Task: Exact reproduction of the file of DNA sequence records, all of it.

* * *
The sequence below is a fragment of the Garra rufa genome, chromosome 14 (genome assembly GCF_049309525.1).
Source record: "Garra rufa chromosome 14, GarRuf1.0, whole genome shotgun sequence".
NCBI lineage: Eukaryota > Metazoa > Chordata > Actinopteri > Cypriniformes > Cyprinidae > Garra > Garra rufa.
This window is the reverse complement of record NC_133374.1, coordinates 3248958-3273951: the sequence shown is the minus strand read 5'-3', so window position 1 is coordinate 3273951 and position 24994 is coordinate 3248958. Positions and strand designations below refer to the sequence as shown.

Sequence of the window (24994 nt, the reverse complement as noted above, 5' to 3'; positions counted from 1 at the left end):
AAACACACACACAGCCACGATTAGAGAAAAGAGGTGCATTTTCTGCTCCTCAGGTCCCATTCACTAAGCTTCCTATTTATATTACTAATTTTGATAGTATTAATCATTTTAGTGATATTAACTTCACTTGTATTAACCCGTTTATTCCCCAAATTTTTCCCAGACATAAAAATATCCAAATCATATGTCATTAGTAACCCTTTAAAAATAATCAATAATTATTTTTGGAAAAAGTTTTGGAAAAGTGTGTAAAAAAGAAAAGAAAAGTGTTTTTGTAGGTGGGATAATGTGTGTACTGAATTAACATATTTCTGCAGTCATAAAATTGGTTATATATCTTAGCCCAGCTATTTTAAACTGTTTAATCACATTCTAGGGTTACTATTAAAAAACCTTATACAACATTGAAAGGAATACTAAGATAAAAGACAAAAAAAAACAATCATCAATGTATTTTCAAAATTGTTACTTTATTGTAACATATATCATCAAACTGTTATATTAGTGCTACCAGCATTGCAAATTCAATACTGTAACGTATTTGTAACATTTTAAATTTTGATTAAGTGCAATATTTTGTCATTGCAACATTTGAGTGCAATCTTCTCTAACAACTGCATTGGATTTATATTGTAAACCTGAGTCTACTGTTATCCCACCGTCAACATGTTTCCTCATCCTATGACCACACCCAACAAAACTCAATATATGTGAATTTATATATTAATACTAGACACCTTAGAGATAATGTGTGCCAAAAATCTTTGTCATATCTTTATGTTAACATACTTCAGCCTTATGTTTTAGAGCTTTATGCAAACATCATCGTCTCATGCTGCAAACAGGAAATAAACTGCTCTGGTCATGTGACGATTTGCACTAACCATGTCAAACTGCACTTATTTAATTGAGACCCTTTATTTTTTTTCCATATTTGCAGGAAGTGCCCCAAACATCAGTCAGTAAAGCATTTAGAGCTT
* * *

The sequence below is a fragment of the Garra rufa genome, chromosome 14 (genome assembly GCF_049309525.1).
Source record: "Garra rufa chromosome 14, GarRuf1.0, whole genome shotgun sequence".
NCBI lineage: Eukaryota > Metazoa > Chordata > Actinopteri > Cypriniformes > Cyprinidae > Garra > Garra rufa.
This window is the reverse complement of record NC_133374.1, coordinates 3248958-3273951: the sequence shown is the minus strand read 5'-3', so window position 1 is coordinate 3273951 and position 24994 is coordinate 3248958. Positions and strand designations below refer to the sequence as shown.

Sequence of the window (24994 nt, the reverse complement as noted above, 5' to 3'; positions counted from 1 at the left end):
AAACACACACACAGCCACGATTAGAGAAAAGAGGTGCATTTTCTGCTCCTCAGGTCCCATTCACTAAGCTTCCTATTTATATTACTAATTTTGATAGTATTAATCATTTTAGTGATATTAACTTCACTTGTATTAACCCGTTTATTCCCCAAATTTTTCCCAGACATAAAAATATCCAAATCATATGTCATTAGTAACCCTTTAAAAATAATCAATAATTATTTTTGGAAAAAGTTTTGGAAAAGTGTGTAAAAAAGAAAAGAAAAGTGTTTTTGTAGGTGGGATAATGTGTGTACTGAATTAACATATTTCTGCAGTCATAAAATTGGTTATATATCTTAGCCCAGCTATTTTAAACTGTTTAATCACATTCTAGGGTTACTATTAAAAAACCTTATACAACATTGAAAGGAATACTAAGATAAAAGACAAAAAAAAACAATCATCAATGTATTTTCAAAATTGTTACTTTATTGTAACATATATCATCAAACTGTTATATTAGTGCTACCAGCATTGCAAATTCAATACTGTAACGTATTTGTAACATTTTAAATTTTGATTAAGTGCAATATTTTGTCATTGCAACATTTGAGTGCAATCTTCTCTAACAACTGCATTGGATTTATATTGTAAACCTGAGTCTACTGTTATCCCACCGTCAACATGTTTCCTCATCCTATGACCACACCCAACAAAACTCAATATATGTGAATTTATATATTAATACTAGACACCTTAGAGATAATGTGTGCCAAAAATCTTTGTCATATCTTTATGTTAACATACTTCAGCCTTATGTTTTAGAGCTTTATGCAAACATCATCGTCTCATGCTGCAAACAGGAAATAAACTGCTCTGGTCATGTGACGATTTGCACTAACCATGTCAAACTGCACTTATTTAATTGAGACCCTTTATTTTTTTTCCATATTTGCAGGAAGTGCCCCAAACATCAGTCAGTAAAGCATTTAGAGCTT